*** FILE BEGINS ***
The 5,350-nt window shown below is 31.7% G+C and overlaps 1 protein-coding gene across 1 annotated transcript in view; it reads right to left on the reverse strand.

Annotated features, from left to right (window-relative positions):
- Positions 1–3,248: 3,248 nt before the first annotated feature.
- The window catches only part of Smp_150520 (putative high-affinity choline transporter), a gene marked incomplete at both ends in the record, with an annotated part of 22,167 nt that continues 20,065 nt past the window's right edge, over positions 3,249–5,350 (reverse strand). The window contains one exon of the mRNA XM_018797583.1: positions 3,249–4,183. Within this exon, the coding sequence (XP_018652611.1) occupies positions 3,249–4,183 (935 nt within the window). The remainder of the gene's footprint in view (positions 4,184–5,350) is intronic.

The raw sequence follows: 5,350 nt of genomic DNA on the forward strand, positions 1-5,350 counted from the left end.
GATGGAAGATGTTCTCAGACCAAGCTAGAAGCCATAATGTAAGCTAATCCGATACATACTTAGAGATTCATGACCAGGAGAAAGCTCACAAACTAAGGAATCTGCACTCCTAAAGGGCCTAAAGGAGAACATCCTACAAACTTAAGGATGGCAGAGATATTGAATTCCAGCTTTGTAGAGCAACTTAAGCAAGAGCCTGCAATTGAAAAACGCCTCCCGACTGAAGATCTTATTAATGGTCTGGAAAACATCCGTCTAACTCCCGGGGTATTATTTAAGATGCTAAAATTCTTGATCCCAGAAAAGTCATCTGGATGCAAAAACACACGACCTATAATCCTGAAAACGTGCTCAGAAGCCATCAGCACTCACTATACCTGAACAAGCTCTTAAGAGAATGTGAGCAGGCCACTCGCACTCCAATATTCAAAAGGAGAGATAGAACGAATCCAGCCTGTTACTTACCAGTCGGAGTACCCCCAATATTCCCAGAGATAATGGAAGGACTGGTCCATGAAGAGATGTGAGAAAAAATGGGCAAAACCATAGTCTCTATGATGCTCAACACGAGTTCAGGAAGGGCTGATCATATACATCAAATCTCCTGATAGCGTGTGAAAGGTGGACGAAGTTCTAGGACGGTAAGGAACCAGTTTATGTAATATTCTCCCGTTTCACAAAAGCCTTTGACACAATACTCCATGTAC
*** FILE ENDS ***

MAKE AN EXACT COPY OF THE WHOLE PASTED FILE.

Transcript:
The 5,350-nt window shown below is 31.7% G+C and overlaps 1 protein-coding gene across 1 annotated transcript in view; it reads right to left on the reverse strand.

Annotated features, from left to right (window-relative positions):
- Positions 1–3,248: 3,248 nt before the first annotated feature.
- The window catches only part of Smp_150520 (putative high-affinity choline transporter), a gene marked incomplete at both ends in the record, with an annotated part of 22,167 nt that continues 20,065 nt past the window's right edge, over positions 3,249–5,350 (reverse strand). The window contains one exon of the mRNA XM_018797583.1: positions 3,249–4,183. Within this exon, the coding sequence (XP_018652611.1) occupies positions 3,249–4,183 (935 nt within the window). The remainder of the gene's footprint in view (positions 4,184–5,350) is intronic.

The raw sequence follows: 5,350 nt of genomic DNA on the forward strand, positions 1-5,350 counted from the left end.
GATGGAAGATGTTCTCAGACCAAGCTAGAAGCCATAATGTAAGCTAATCCGATACATACTTAGAGATTCATGACCAGGAGAAAGCTCACAAACTAAGGAATCTGCACTCCTAAAGGGCCTAAAGGAGAACATCCTACAAACTTAAGGATGGCAGAGATATTGAATTCCAGCTTTGTAGAGCAACTTAAGCAAGAGCCTGCAATTGAAAAACGCCTCCCGACTGAAGATCTTATTAATGGTCTGGAAAACATCCGTCTAACTCCCGGGGTATTATTTAAGATGCTAAAATTCTTGATCCCAGAAAAGTCATCTGGATGCAAAAACACACGACCTATAATCCTGAAAACGTGCTCAGAAGCCATCAGCACTCACTATACCTGAACAAGCTCTTAAGAGAATGTGAGCAGGCCACTCGCACTCCAATATTCAAAAGGAGAGATAGAACGAATCCAGCCTGTTACTTACCAGTCGGAGTACCCCCAATATTCCCAGAGATAATGGAAGGACTGGTCCATGAAGAGATGTGAGAAAAAATGGGCAAAACCATAGTCTCTATGATGCTCAACACGAGTTCAGGAAGGGCTGATCATATACATCAAATCTCCTGATAGCGTGTGAAAGGTGGACGAAGTTCTAGGACGGTAAGGAACCAGTTTATGTAATATTCTCCCGTTTCACAAAAGCCTTTGACACAATACTCCATGTAC